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How To Grow Coleus 101 - Indoors and In The Garden

Updated on April 25, 2015
Seedlings growing amongst borage and petunias
Seedlings growing amongst borage and petunias | Source

Indoor Coleus Care

Bright Light
Leaves Often Drop
Don't allow to dry out for long periods of time
Tolerates Shade
Occational Bloom
Cut Back Often
*It's worth the effort if you have the time to care for it! Might be a little too much effort if you have a large indoor garden. Start with one plant and work your way up!

Can you imagine Coleus growing in your home? Check out this breath taking seedling growing in my basement greenhouse!

Hard To Grow Indoors?

Admittedly, yes.

WARNING: Coleus is the Brittney Spears of house plants.

If you want something that is spectacular looking in the house, you had better be willing to put up with a divas attitude. They loose leaves whenever they feel like being dramatic, which is often. Just like any pop star, they grow very quickly, but also fade in an instant!

Last year I lost my entire indoor Coleus collection by about November, or December. The main reason was my own neglect (in allowing them to dry out about a million times). I'm guessing my regular watering schedule was just not enough for them, not even close!

They started getting fruit flies near the end and that is something I just can't stand for. I have hundreds of other plants living in my home, so any bugs have to go immediately. Eventually I got fed up with this high maintenance beauty and they all wound up in the trash. I didn't even really feel bad, I was glad to get rid of the added chore!! If you want one really amazing plant, or have just a few plants and are looking to add one, really special plant to your collection, I highly recommend seeing how long you can keep one alive.

Luckily Coleus can be bought as an annual, or started from cuttings and seeds (one of the EASIEST plants to propagate....evah!!!!). I'm going to have many more this year, and likely every year because they are just amazing additions to the garden. So far, I am having tremendous success (and lots of fun) growing them from seed. I would recommend anyone that grows their own annuals to add it to their list!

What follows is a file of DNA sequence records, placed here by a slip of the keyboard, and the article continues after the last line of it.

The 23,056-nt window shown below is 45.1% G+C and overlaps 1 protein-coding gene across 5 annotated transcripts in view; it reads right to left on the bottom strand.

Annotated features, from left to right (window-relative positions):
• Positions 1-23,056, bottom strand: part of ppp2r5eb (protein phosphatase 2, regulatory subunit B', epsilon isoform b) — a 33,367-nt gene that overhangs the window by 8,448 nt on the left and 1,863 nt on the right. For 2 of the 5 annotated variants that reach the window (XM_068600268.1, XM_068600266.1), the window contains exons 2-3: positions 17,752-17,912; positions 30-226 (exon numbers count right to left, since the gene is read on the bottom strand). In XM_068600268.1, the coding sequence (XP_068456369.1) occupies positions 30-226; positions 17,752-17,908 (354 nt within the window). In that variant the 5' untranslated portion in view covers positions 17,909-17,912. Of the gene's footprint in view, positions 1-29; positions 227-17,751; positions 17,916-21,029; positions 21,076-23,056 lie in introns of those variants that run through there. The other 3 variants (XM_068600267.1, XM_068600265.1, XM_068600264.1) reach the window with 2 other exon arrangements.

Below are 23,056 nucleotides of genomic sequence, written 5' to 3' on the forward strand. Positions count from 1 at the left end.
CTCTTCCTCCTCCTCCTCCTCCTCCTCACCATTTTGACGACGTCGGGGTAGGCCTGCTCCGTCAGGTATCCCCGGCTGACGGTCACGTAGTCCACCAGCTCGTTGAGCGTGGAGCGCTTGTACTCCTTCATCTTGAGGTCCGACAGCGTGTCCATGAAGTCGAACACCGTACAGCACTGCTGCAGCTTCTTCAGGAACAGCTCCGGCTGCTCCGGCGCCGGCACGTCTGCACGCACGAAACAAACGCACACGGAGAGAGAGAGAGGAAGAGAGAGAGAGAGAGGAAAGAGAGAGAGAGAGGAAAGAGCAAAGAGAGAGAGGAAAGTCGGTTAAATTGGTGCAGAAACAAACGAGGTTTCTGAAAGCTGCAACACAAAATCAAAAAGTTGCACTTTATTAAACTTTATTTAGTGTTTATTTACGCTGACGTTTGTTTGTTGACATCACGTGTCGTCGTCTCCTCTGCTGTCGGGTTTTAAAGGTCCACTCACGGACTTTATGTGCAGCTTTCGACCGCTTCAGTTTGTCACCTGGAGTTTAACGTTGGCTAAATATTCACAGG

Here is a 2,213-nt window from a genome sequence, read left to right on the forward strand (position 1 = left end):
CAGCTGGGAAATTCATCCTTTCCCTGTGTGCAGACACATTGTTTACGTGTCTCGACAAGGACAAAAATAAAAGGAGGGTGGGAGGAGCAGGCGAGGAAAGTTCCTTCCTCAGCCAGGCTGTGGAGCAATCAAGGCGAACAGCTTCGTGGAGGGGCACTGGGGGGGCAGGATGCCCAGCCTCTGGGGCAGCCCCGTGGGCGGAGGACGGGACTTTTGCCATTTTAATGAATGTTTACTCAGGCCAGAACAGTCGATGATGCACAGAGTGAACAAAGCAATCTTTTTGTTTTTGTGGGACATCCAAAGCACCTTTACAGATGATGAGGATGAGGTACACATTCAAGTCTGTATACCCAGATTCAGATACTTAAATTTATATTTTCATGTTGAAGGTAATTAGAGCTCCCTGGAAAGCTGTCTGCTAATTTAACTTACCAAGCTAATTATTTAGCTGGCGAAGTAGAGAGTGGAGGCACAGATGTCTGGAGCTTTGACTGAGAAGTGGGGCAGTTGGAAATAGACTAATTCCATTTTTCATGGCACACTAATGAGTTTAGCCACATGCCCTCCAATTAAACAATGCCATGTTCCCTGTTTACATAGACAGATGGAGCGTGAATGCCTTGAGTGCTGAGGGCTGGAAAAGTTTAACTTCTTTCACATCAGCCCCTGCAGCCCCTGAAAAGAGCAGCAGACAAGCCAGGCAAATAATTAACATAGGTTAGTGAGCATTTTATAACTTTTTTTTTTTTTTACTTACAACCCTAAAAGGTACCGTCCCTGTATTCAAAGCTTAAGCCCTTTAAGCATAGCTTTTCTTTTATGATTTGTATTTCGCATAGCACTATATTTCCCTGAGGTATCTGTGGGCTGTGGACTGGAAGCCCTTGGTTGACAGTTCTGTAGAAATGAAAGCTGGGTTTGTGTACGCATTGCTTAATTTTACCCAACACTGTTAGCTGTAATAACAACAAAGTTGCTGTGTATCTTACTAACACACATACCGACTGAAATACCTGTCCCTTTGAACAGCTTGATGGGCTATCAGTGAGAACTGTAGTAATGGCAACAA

What I learned from last years Coleus nightmare!

  • Plant your coleus in a large pot with a large drip tray. This plant needs to be soaked often but not allowed to sit in lots of water. Add a lot of vermiculite to the soil and use a suitable indoor mulch.
  • Do NOT water the leaves!! Just like begonias, this plant hates water on it's leaves. It develops water marks almost immediately. Make sure you lift the leaves when you are watering.
  • Coleus like bright light, dappled sunlight, and tolerate shade well. Do not hang/place your plant in a hot, sunny spot unless you intend to water it even more often! Yes it likes the sun but it also dries out so much quicker when placed in a hot dry area.
  • Do not plant into a ceramic or terracotta pot. These type of plants absorb the water and make too dry of an environment for the Coleus.
  • Cut back your Coleus once it gets large or if you have any issues with it! It is better kept manageable and healthier.
  • Throw out your Coleus if it develops any bugs. Just my opinion but it does come from experience....

The initiative of growing Coleus (in case you're wondering, after everything I've just said, why anyone would want to grow Coleus indoors), is that it is extremely beautiful, especially indoors.

It is adaptable, as long as there are no sudden extremely changes, meaning it can fit into spots where you want a plant, but there is not quite enough light. Cuttings can be taken in spring and used as annuals in the home garden. This involves nothing more than cutting some stems off your plant before spring and keeping them in a jar of water to develop roots. These plants would have to be correctly hardened off before ready to plant outside though as Coleus can not, I repeat NOT survive low temperatures.